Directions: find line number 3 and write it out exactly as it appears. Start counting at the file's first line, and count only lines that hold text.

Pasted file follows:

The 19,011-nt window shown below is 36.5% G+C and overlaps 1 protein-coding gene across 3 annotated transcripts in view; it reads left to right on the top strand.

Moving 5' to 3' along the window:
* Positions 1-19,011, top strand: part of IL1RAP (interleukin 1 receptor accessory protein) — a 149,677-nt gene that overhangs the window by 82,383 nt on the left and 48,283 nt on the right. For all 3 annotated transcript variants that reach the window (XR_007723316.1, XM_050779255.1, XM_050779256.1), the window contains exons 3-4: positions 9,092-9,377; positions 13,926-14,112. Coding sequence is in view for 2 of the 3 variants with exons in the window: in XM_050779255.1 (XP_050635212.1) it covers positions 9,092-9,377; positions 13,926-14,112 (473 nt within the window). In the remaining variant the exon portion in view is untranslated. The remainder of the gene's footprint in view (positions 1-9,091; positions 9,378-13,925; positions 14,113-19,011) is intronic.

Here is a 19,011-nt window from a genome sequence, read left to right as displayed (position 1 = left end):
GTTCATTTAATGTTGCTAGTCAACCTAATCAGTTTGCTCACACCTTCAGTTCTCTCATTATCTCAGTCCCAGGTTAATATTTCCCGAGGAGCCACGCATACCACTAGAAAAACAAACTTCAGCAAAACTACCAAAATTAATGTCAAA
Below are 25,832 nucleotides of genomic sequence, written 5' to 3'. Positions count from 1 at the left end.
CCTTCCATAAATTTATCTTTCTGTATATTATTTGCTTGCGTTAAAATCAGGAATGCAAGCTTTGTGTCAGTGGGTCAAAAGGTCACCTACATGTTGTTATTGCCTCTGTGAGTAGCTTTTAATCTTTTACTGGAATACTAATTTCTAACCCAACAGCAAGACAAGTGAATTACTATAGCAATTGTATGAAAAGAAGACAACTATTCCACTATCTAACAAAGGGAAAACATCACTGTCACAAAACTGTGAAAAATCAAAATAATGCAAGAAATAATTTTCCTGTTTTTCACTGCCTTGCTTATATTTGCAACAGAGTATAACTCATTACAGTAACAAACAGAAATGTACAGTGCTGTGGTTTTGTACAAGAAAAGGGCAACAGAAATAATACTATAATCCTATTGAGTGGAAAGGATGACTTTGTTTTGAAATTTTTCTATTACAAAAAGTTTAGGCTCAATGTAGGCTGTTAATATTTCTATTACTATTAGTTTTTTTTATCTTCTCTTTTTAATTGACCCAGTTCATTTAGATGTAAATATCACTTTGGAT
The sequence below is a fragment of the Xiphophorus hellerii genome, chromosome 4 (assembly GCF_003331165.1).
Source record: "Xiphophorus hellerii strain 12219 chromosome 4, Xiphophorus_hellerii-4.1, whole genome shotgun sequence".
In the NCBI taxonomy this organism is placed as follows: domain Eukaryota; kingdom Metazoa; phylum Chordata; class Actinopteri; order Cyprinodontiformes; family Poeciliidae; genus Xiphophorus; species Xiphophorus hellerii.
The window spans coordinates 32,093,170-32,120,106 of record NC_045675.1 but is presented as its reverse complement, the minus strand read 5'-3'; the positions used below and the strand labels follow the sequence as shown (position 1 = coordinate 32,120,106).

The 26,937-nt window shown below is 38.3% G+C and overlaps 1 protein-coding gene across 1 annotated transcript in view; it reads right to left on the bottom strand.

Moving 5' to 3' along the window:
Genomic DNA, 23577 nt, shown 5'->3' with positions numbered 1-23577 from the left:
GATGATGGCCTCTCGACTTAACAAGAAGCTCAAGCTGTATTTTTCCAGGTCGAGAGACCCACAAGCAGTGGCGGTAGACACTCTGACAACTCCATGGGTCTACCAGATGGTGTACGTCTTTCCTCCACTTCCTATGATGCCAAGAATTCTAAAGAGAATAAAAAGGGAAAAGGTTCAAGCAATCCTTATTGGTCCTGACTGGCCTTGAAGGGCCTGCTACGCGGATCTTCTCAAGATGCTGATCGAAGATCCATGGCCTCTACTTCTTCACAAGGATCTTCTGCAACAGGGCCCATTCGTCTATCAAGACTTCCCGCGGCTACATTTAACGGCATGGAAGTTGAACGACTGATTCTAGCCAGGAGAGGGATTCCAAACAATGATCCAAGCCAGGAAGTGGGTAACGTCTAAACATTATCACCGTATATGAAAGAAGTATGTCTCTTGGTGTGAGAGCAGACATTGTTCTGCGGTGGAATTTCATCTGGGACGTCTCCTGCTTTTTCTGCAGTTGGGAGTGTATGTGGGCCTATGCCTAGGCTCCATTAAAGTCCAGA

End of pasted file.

* Positions 1-19,011, top strand: part of IL1RAP (interleukin 1 receptor accessory protein) — a 149,677-nt gene that overhangs the window by 82,383 nt on the left and 48,283 nt on the right. For all 3 annotated transcript variants that reach the window (XR_007723316.1, XM_050779255.1, XM_050779256.1), the window contains exons 3-4: positions 9,092-9,377; positions 13,926-14,112. Coding sequence is in view for 2 of the 3 variants with exons in the window: in XM_050779255.1 (XP_050635212.1) it covers positions 9,092-9,377; positions 13,926-14,112 (473 nt within the window). In the remaining variant the exon portion in view is untranslated. The remainder of the gene's footprint in view (positions 1-9,091; positions 9,378-13,925; positions 14,113-19,011) is intronic.